Overseas Chinese 'defend' islands
By Eva Cheng
A handful of right-wingers led by Japanese legislator Shingo Nishimura made a provocative landing on May 6 on an islet of Diaoyu Islands (or what the Japanese called Senkaku Islands), the archipelago between Taiwan and Okinawa whose ownership has long been in dispute between China and Japan.
Within hours of the news, a dozen protesters from the Hong Kong-based Action Committee for Defending the Diaoyu Islands staged a protest at the Japanese consulate, announcing a plan for a new protest voyage by about 180 protesters from Hong Kong, Taiwan and the US to the islands on May 18.
Tokyo threatened that it would repel any protesters, although it had done nothing to stop Nishimura's or other landings by Japanese parties.
On May 7, protests took place in Hong Kong and Taiwan. About 10 Hong Kong protesters went to China's de facto embassy — the New China News Agency — demanding Beijing take strong action to reclaim the islands.
A dozen protesters from the Taiwan Diaoyu Islands Defence Action Committee stormed into Japan's de facto embassy, the Japan Interchange Association, hurling eggs and burning Japanese flags.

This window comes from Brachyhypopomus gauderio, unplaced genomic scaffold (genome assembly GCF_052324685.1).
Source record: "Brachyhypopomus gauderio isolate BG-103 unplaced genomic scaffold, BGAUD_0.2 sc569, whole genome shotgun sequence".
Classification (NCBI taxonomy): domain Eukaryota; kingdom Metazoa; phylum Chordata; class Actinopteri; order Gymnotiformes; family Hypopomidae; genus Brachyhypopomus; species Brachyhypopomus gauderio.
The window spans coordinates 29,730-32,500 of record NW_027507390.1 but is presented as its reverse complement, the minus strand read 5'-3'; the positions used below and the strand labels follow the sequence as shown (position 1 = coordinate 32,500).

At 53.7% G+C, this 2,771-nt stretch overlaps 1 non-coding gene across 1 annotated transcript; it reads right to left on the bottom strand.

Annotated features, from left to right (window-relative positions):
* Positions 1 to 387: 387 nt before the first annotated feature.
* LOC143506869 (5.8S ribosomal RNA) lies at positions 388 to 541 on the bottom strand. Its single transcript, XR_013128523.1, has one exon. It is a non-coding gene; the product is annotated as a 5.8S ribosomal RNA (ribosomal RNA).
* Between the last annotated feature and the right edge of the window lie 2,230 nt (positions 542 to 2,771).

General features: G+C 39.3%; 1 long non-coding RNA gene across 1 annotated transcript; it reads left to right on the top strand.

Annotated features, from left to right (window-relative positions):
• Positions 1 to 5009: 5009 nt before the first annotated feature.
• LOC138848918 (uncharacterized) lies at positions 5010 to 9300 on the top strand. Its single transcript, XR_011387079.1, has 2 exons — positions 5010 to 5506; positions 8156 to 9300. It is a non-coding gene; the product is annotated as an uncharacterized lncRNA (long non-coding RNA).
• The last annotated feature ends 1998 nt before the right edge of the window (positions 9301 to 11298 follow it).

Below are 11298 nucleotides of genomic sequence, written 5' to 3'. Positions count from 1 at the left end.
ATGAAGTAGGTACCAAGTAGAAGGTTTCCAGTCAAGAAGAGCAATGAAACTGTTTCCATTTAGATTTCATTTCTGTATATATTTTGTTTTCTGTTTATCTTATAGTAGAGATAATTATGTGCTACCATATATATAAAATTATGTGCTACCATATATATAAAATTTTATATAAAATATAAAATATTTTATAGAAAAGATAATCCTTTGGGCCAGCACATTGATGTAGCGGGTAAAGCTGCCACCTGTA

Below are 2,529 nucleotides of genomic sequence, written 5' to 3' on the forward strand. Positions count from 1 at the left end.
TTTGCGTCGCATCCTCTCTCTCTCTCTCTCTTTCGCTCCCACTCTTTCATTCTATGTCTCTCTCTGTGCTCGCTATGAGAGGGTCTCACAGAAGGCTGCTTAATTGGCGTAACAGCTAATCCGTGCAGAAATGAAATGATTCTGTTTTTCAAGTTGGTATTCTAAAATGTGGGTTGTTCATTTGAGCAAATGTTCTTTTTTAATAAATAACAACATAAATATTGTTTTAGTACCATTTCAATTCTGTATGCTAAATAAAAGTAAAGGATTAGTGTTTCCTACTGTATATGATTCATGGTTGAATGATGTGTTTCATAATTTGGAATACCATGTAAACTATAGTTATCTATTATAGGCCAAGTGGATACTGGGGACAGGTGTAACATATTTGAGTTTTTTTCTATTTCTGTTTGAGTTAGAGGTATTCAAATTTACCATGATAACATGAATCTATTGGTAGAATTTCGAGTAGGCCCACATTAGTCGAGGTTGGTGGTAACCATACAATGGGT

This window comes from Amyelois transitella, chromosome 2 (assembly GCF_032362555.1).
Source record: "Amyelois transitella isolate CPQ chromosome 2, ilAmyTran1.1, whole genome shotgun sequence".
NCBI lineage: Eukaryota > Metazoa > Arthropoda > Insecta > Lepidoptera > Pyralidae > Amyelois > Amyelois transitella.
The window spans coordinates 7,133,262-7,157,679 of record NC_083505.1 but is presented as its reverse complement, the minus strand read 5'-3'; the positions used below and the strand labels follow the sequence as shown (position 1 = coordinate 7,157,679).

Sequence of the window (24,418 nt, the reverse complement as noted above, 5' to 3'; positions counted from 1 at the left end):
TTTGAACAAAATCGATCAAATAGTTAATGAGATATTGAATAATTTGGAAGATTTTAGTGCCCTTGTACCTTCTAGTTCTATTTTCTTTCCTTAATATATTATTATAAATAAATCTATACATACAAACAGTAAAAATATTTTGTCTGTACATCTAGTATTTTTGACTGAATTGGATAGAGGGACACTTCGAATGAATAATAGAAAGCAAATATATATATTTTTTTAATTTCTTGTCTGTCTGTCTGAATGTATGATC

Beijing gave warning to Tokyo the previous day, expressing "strong indignation", while Taipei expressed "grave concern". But neither government has put stronger demands or pressure despite the repeated attempts by Japanese groups to assert ownership of the islands.
The May 6 action was the second landing on the islands in 10 days and one in a long list of similar provocations over the years. Landings last September led to protests of 40,000 in Hong Kong, 20,000 in Macau and thousands in US cities among participants of predominantly Chinese origins.
The movement among Chinese outside China in defence of Diaoyu started in the early 1970s. It was driven primarily by nationalist sentiments but has, nevertheless, led to the radicalisation of generations of overseas Chinese.